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Mimetic, coercive, and normative influences in institutionalization of organizational practices

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Date Issued:
2011
Summary:
In this study, DiMaggio and Powell's (1983) institutional model of isomorphic change is hypothesized to explain the changes witnessed in educational organizations with regard to the acceptance, implementation and institutionalization of distance learning. In order to show the power of institutional theory in explaining organizational change over time, a comparative qualitative case study methodology is utilized. Document analysis and interviews are used to explore the utility of this isomorphic change model. Each research question seeks to explore different influences of institutional isomorphism, coercive, normative, and mimetic. DiMaggio and Powell (1983) suggest organizations converge on similar practices and behaviors and appear similar to like organizations over time. The appearance of change toward homogeneity is explored through the isomorphic change theory which indentifies three forces, coercive, normative and mimetic, influential in determining how adopted behaviors and pr actices become isomorphically accepted by the organizational field. Coercive isomorphism stems from political influence and organizational legitimacy, often conveyed through laws, regulations, and accreditation processes (or outside agency requirements); normative isomorphism is associated with professional values; and mimetic isomorphism is copying or mimicking behaviors that is a result of organizational response to uncertainty. By examining the organizational field for the presence of these forces and measuring the extent of these forces at various points in time one is able to explain convergence on regularized practices and institutionalized behaviors, or how an organizational field becomes institutionalized, around a particular idea or practice.
Title: Mimetic, coercive, and normative influences in institutionalization of organizational practices: the case of distance learning in higher education.
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Name(s): Caravella, Kristi D.
College for Design and Social Inquiry
School of Public Administration
Type of Resource: text
Genre: Electronic Thesis Or Dissertation
Date Issued: 2011
Publisher: Florida Atlantic University
Physical Form: electronic
Extent: xi, 150 p. : ill.
Language(s): English
Summary: In this study, DiMaggio and Powell's (1983) institutional model of isomorphic change is hypothesized to explain the changes witnessed in educational organizations with regard to the acceptance, implementation and institutionalization of distance learning. In order to show the power of institutional theory in explaining organizational change over time, a comparative qualitative case study methodology is utilized. Document analysis and interviews are used to explore the utility of this isomorphic change model. Each research question seeks to explore different influences of institutional isomorphism, coercive, normative, and mimetic. DiMaggio and Powell (1983) suggest organizations converge on similar practices and behaviors and appear similar to like organizations over time. The appearance of change toward homogeneity is explored through the isomorphic change theory which indentifies three forces, coercive, normative and mimetic, influential in determining how adopted behaviors and pr actices become isomorphically accepted by the organizational field. Coercive isomorphism stems from political influence and organizational legitimacy, often conveyed through laws, regulations, and accreditation processes (or outside agency requirements); normative isomorphism is associated with professional values; and mimetic isomorphism is copying or mimicking behaviors that is a result of organizational response to uncertainty. By examining the organizational field for the presence of these forces and measuring the extent of these forces at various points in time one is able to explain convergence on regularized practices and institutionalized behaviors, or how an organizational field becomes institutionalized, around a particular idea or practice.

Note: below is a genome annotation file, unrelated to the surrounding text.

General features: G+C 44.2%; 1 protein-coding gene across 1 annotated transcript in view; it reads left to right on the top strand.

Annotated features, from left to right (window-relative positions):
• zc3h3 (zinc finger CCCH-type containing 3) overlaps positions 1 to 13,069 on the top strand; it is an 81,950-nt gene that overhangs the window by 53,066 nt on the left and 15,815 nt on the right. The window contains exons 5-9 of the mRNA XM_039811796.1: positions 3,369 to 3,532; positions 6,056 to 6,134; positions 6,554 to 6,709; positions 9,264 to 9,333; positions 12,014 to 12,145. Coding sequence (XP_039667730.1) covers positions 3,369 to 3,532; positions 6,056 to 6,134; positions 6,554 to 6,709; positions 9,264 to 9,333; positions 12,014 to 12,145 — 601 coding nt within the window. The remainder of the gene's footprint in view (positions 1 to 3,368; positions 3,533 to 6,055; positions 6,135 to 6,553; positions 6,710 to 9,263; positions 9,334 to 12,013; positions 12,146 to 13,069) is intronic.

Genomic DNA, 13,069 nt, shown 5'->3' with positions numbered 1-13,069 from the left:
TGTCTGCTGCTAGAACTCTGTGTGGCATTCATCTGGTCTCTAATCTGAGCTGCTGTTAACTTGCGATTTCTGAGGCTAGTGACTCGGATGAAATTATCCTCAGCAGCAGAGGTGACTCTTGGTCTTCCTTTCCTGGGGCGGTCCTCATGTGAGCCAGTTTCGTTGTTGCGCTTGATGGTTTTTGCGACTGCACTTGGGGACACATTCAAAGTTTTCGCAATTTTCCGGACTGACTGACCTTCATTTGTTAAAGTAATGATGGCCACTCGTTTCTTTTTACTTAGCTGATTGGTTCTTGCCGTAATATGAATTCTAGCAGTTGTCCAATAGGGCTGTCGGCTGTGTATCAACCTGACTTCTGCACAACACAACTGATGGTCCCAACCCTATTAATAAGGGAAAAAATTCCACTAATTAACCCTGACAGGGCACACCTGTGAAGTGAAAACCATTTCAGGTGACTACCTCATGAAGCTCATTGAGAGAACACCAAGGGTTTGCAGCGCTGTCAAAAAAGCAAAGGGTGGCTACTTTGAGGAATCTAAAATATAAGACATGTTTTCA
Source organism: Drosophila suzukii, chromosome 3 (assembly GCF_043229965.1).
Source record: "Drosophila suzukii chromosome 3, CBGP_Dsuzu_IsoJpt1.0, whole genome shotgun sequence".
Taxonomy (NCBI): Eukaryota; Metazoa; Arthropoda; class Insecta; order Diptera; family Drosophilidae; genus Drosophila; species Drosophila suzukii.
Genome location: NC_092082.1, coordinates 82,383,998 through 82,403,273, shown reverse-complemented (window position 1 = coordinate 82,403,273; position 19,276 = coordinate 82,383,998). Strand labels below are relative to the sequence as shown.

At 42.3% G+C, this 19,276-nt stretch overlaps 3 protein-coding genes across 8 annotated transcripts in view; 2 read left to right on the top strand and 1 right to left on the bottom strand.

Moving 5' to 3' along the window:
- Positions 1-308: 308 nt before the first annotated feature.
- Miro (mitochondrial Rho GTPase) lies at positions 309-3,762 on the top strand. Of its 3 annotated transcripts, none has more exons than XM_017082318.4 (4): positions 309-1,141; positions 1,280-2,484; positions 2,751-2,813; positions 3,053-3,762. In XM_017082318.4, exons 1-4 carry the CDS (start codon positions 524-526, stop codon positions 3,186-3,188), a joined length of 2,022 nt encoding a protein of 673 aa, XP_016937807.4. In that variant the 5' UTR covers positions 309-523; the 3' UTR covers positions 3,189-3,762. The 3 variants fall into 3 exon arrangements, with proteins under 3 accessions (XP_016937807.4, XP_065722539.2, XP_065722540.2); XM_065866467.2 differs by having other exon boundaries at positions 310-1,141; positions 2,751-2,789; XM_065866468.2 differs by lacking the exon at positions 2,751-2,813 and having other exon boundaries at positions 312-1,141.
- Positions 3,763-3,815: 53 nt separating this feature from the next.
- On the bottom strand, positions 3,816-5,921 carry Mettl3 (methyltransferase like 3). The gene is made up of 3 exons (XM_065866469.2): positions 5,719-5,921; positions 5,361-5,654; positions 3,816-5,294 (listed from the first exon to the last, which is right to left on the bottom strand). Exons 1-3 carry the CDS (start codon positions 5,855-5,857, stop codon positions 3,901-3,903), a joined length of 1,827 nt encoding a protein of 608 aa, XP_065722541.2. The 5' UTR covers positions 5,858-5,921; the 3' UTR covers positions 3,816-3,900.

Summary: The coercive, mimetic, and normative forces present in the field dictate institutionalization and theoretically produce an environment that induces organizational conformity, or homogeneity, through pressure to appear legitimate, competition, mandates associated with funding, and influential professional group and network values.
Identifier: 727139892 (oclc), 3169915 (digitool), FADT3169915 (IID), fau:3618 (fedora)
Note(s): by Kristi D. Caravella.
Thesis (Ph.D.)--Florida Atlantic University, 2011.
Includes bibliography.
Electronic reproduction. Boca Raton, Fla., 2011. Mode of access: World Wide Web.
Subject(s): Distance education -- Influence of technological innovations on
Education -- Political aspects
Organizational behavior -- United States
Diffusion of innovations
Persistent Link to This Record: http://purl.flvc.org/FAU/3169915
Use and Reproduction: http://rightsstatements.org/vocab/InC/1.0/
Host Institution: FAU